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US Democratic pro-Israel group ‘appalled’ by Kahanist faction’s entry to Knesset

DMFI says views of Religious Zionism’s Itamar Ben Gvir antithetical to Israel’s founding principles; AIPAC says it’ll continue policy of boycotting such MKs

Jacob Magid is The Times of Israel's US correspondent based in New York

Itamar Ben Gvir of the far-right Otzma Yehudit faction speaks at the Religious Zionism party headquarters in Modi'in, on elections night, March 23, 2021. (Sraya Diamant/Flash90)
Itamar Ben Gvir of the far-right Otzma Yehudit faction speaks at the Religious Zionism party headquarters in Modi'in, on elections night, March 23, 2021. (Sraya Diamant/Flash90)

A pair of left-leaning Jewish groups in the US expressed dismay on Wednesday at the all-but-certain entry into the Knesset of Kahanist and anti-LGBT candidates from the far-right Religious Zionism party. Pro-Israel lobby AIPAC, meanwhile, said it would maintain a boycott of Religious Zionism’s Otzma Yehudit faction.

The alliance of national religious factions has won six seats, according to a count of over 90% of the vote, meaning its No. 3 candidate, Otzma Yehudit chairman Itamar Ben Gvir, will be one of the 120 MKs in the next Knesset, along with No. 6 candidate Avi Maoz, the chairman of the Noam party, which has made opposing LGBT rights its top priority.

The Democratic Majority for Israel, which was founded in 2019 to shore up support for the Jewish state in the Democratic Party, was the first major US group to condemn the development, not even waiting for the final results to come in.

The group focused its censure on Ben Gvir, whose Otzma Yehudit faction members describe themselves as disciples of the late extremist rabbi Meir Kahane.

“We are appalled to see another small party comprised of racist, Kahanist Jews join the Knesset. We have condemned this party before. The views of these Kahanists are antithetical to Israel’s founding principles and to our Democratic values,” said DMFI board co-chairs Ann Lewis and Todd Richman in a statement.

Meir Kahane addresses a gathering at the Silver Springs Jewish Center in Maryland, Oct. 27, 1988 (AP Photo/Doug Mills)

The Brooklyn-born Kahane founded the Kach movement, which is blacklisted in both the US and Israel. Ben Gvir has said his party’s views are not as extreme as those of his mentor. Rather than supporting the expulsion of all Arab Israelis as Kahane did, Ben Gvir says he only backs expelling “disloyal” Arabs.

DMFI added that including Ben Gvir in a governing coalition “would be wrong.”

Prime Minister Benjamin Netanyahu said before the election that he plans to do just that, including the Religious Zionism among his “natural coalition partners.” However, the premier has clarified that Ben Gvir would not be given a ministerial post. Sources in the Religious Zionism party told The Times of Israel that no such stipulations were made in their talks with Likud.

Netanyahu was the architect of the Religious Zionism alliance of Bezalel Smotrich’s National Union, Ben Gvir’s Otzma Yehudit and Maoz’s Noam earlier this year. The prime minister also freed up a spot on the Likud list for National Union MK Ofir Sofer in order to coax Smotrich, who had been hesitant to merge with Otzma Yehudit, which until recently had been considered beyond the pale. The premier also reportedly agreed to back a number of pro-settlement policies and reserve senior posts for Religious Zionism MKs in the next government in exchange for the parties agreeing to unite.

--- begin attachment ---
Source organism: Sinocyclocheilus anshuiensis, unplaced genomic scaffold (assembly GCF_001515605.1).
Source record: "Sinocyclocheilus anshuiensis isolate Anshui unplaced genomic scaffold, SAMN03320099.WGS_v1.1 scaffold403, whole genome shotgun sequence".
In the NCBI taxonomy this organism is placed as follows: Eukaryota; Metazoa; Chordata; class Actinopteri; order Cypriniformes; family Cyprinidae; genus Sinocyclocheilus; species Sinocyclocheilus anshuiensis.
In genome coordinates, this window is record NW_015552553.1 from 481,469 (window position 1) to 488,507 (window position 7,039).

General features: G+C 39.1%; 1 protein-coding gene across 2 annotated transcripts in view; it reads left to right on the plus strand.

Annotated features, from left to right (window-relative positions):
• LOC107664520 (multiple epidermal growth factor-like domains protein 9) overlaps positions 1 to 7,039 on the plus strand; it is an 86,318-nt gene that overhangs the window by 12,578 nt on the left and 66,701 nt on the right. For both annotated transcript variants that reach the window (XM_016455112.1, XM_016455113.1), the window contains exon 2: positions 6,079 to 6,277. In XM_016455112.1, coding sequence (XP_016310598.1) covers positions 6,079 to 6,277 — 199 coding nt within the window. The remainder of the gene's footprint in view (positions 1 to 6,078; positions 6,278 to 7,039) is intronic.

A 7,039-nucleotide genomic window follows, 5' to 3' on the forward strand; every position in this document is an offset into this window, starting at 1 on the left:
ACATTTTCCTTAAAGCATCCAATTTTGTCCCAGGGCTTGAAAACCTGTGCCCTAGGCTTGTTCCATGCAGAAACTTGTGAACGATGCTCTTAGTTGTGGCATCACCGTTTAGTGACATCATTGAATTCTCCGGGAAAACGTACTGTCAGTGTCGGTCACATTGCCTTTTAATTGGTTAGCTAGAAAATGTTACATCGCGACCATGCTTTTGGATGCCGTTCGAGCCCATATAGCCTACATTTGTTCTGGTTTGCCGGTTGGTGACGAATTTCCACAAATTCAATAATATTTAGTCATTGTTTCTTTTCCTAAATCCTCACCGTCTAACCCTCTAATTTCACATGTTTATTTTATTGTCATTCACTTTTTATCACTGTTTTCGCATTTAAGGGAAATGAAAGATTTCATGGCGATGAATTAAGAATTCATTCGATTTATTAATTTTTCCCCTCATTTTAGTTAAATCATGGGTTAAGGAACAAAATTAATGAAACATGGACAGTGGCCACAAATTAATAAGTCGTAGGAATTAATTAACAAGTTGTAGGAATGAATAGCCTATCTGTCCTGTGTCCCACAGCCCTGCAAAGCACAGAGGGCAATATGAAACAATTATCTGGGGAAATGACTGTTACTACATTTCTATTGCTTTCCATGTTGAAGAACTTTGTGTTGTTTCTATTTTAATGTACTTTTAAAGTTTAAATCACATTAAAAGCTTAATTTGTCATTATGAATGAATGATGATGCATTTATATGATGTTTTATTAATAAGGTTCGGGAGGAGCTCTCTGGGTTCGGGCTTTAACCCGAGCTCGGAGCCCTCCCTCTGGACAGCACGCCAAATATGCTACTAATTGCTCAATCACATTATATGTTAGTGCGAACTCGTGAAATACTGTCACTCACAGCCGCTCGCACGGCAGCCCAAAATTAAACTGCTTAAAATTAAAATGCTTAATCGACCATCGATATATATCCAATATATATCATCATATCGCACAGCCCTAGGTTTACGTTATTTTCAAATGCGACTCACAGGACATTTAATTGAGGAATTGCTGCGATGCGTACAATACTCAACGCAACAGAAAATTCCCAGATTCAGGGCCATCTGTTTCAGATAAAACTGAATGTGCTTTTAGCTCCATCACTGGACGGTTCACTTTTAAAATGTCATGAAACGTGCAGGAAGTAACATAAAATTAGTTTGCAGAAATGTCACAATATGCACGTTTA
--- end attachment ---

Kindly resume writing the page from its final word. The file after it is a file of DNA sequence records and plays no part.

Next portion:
Itamar Ben Gvir of the Otzma Yehudit party speaks during a ceremony in Jerusalem marking the 27th anniversary of the killing of extremist rabbi Meir Kahane, November 7, 2017. The sign behind him reads, “Kahane was right!” (Yonatan Sindel/Flash90)

The DMFI statement also noted that the the Ra’am party, “based on Islamist ideology, may determine who leads the country’s next government.”

The group did not specify why it made a point of noting the Islamist ideology of the Arab Israeli party.

Mansour Abbas’s Ra’am is indeed slated to play the role of kingmaker, after campaigning on the notion that it is “not in the pocket of either the left or right-wing” and will be willing to cooperate with either bloc. Ra’am is on course to receive four seats in the next Knesset. With the pro-Netanyahu bloc including Yamina currently at 59 seats and the anti-Netanyahu bloc at 57 seats, Abbas will either play a major role in deciding the makeup of the next coalition or send the country to a dizzying fifth election in just over two years.

Joining DMFI in condemning Religious Zionism’s success was T’ruah, a rabbinic human rights organization in North America.

“We particularly condemn the inclusion of Kahanist and anti-LGBTQ parties in the new Knesset. Itamar ben Gvir, who will be a new member of Knesset, is a well-known extremist who has engaged in violence, and who has been known to display in his living room a portrait of Baruch Goldstein, who carried out a massacre of Palestinian worshipers in Hebron in 1994,” the group’s executive director Jill Jacobs said.

The Times of Israel reached out to several other major Jewish organizations in the US for comment on Religious Zionism’s entry into the Knesset and Netanyahu’s role in bringing it about.

Bezalel Smotrich and Prime Minister Benjamin Netanyahu (File; courtesy)

A spokesman for the American Israel Public Affairs Committee said the group stood by its 2019 statement, which was crafted after Netanyahu brokered a similar alliance with Otzma Yehudit for the first time.

“AIPAC has a longstanding policy not to meet with members of this racist and reprehensible party,” the group tweeted then.

“We stand by our previous statement, and as we indicated then, we have not and will not meet with members of Otzma,” an AIPAC spokesman said Wednesday.

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